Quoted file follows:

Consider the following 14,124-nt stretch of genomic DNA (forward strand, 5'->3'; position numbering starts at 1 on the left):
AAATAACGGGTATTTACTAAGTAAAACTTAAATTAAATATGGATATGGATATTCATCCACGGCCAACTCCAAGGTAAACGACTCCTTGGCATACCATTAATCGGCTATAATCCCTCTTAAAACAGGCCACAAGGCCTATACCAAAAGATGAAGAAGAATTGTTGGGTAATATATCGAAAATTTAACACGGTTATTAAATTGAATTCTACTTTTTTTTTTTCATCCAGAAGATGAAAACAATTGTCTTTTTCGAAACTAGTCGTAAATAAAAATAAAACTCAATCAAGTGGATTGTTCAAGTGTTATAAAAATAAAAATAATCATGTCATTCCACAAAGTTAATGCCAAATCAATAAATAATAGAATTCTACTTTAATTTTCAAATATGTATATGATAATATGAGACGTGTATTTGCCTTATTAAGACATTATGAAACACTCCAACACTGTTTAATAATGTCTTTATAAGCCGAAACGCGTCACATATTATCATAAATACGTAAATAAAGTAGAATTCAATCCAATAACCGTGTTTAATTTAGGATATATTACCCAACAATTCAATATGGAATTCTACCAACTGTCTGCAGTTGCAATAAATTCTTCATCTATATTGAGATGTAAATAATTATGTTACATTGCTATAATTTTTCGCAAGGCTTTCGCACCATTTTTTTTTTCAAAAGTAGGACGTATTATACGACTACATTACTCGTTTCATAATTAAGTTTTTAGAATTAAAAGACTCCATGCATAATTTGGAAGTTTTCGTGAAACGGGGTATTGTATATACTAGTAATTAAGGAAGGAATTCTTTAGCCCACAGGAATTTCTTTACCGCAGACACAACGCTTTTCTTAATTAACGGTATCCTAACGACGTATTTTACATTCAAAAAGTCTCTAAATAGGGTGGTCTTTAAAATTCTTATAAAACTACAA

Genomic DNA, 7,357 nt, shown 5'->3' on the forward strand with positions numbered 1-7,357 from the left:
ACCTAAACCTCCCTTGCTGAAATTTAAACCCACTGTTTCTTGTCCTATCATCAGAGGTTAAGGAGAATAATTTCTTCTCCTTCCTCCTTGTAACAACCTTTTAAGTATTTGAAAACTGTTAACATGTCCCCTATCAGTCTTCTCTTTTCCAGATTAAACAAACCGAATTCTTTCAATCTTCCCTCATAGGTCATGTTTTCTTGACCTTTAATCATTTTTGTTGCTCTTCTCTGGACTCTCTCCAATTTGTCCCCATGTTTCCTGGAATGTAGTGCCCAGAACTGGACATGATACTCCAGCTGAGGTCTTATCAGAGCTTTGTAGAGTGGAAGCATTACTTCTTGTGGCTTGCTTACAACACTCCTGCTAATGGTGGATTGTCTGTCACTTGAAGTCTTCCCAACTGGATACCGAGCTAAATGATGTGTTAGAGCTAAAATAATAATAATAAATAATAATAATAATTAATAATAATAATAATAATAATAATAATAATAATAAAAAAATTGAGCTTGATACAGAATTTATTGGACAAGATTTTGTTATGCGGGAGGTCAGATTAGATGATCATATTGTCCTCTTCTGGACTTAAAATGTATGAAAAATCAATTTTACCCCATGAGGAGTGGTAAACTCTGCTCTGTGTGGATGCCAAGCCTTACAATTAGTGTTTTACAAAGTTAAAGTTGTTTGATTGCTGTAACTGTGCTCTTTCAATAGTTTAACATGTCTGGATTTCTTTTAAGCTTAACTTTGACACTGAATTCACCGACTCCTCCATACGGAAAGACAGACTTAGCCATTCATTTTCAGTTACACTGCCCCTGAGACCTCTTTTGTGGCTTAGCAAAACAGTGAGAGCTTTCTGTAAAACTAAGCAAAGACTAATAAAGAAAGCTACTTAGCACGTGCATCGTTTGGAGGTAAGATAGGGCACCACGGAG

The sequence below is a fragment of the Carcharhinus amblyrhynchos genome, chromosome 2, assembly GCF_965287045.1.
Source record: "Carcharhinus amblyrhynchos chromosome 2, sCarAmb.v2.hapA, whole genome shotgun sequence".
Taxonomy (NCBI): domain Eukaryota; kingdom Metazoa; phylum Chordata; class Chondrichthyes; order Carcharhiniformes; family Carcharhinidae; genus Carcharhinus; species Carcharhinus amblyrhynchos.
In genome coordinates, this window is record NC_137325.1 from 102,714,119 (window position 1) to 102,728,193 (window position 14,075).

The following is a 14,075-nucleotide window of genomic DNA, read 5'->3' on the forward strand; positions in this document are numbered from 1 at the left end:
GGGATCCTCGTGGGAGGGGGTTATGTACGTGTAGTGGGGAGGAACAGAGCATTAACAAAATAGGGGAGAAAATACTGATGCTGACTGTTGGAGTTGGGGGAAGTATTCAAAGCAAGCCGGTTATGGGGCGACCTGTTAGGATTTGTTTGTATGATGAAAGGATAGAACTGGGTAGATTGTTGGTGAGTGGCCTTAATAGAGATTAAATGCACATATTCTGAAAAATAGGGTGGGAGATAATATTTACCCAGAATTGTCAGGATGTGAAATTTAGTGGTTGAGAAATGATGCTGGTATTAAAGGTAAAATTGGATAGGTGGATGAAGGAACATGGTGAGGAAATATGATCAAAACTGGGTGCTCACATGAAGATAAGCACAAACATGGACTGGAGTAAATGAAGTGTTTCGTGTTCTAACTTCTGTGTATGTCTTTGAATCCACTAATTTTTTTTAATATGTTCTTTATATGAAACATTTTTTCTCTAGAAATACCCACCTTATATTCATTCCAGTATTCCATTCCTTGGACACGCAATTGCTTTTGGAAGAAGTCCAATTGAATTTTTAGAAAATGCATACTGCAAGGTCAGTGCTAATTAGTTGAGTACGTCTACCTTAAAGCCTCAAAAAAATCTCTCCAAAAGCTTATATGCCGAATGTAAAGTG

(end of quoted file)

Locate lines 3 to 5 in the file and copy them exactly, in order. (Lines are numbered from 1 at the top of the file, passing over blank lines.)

Genomic DNA, 7,357 nt, shown 5'->3' on the forward strand with positions numbered 1-7,357 from the left:
ACCTAAACCTCCCTTGCTGAAATTTAAACCCACTGTTTCTTGTCCTATCATCAGAGGTTAAGGAGAATAATTTCTTCTCCTTCCTCCTTGTAACAACCTTTTAAGTATTTGAAAACTGTTAACATGTCCCCTATCAGTCTTCTCTTTTCCAGATTAAACAAACCGAATTCTTTCAATCTTCCCTCATAGGTCATGTTTTCTTGACCTTTAATCATTTTTGTTGCTCTTCTCTGGACTCTCTCCAATTTGTCCCCATGTTTCCTGGAATGTAGTGCCCAGAACTGGACATGATACTCCAGCTGAGGTCTTATCAGAGCTTTGTAGAGTGGAAGCATTACTTCTTGTGGCTTGCTTACAACACTCCTGCTAATGGTGGATTGTCTGTCACTTGAAGTCTTCCCAACTGGATACCGAGCTAAATGATGTGTTAGAGCTAAAATAATAATAATAAATAATAATAATAATTAATAATAATAATAATAATAATAATAATAATAATAAAAAAATTGAGCTTGATACAGAATTTATTGGACAAGATTTTGTTATGCGGGAGGTCAGATTAGATGATCATATTGTCCTCTTCTGGACTTAAAATGTATGAAAAATCAATTTTACCCCATGAGGAGTGGTAAACTCTGCTCTGTGTGGATGCCAAGCCTTACAATTAGTGTTTTACAAAGTTAAAGTTGTTTGATTGCTGTAACTGTGCTCTTTCAATAGTTTAACATGTCTGGATTTCTTTTAAGCTTAACTTTGACACTGAATTCACCGACTCCTCCATACGGAAAGACAGACTTAGCCATTCATTTTCAGTTACACTGCCCCTGAGACCTCTTTTGTGGCTTAGCAAAACAGTGAGAGCTTTCTGTAAAACTAAGCAAAGACTAATAAAGAAAGCTACTTAGCACGTGCATCGTTTGGAGGTAAGATAGGGCACCACGGAG

The sequence below is a fragment of the Carcharhinus amblyrhynchos genome, chromosome 2, assembly GCF_965287045.1.